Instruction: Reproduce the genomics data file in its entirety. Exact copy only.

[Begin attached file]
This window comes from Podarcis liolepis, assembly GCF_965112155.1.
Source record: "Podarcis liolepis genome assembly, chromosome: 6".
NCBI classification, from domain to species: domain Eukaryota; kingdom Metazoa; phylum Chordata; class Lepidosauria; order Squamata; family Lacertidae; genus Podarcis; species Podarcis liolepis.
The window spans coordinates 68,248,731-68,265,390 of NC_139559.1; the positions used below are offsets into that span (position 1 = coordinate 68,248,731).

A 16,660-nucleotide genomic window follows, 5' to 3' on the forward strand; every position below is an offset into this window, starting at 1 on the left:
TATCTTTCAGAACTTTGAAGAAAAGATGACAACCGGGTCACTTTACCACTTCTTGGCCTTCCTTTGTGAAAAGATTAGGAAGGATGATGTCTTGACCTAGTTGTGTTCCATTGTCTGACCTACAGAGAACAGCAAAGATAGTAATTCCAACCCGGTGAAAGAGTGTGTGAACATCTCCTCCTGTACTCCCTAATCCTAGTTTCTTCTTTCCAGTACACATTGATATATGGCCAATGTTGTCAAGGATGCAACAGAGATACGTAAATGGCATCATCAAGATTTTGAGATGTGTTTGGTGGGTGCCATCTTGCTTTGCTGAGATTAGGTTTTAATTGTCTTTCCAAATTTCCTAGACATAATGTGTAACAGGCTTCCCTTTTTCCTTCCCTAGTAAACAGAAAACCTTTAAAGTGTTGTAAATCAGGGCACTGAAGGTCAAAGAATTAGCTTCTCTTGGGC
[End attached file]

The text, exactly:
This window comes from Podarcis liolepis, assembly GCF_965112155.1.
Source record: "Podarcis liolepis genome assembly, chromosome: 6".
NCBI classification, from domain to species: domain Eukaryota; kingdom Metazoa; phylum Chordata; class Lepidosauria; order Squamata; family Lacertidae; genus Podarcis; species Podarcis liolepis.
The window spans coordinates 68,248,731-68,265,390 of NC_139559.1; the positions used below are offsets into that span (position 1 = coordinate 68,248,731).

A 16,660-nucleotide genomic window follows, 5' to 3' on the forward strand; every position below is an offset into this window, starting at 1 on the left:
TATCTTTCAGAACTTTGAAGAAAAGATGACAACCGGGTCACTTTACCACTTCTTGGCCTTCCTTTGTGAAAAGATTAGGAAGGATGATGTCTTGACCTAGTTGTGTTCCATTGTCTGACCTACAGAGAACAGCAAAGATAGTAATTCCAACCCGGTGAAAGAGTGTGTGAACATCTCCTCCTGTACTCCCTAATCCTAGTTTCTTCTTTCCAGTACACATTGATATATGGCCAATGTTGTCAAGGATGCAACAGAGATACGTAAATGGCATCATCAAGATTTTGAGATGTGTTTGGTGGGTGCCATCTTGCTTTGCTGAGATTAGGTTTTAATTGTCTTTCCAAATTTCCTAGACATAATGTGTAACAGGCTTCCCTTTTTCCTTCCCTAGTAAACAGAAAACCTTTAAAGTGTTGTAAATCAGGGCACTGAAGGTCAAAGAATTAGCTTCTCTTGGGC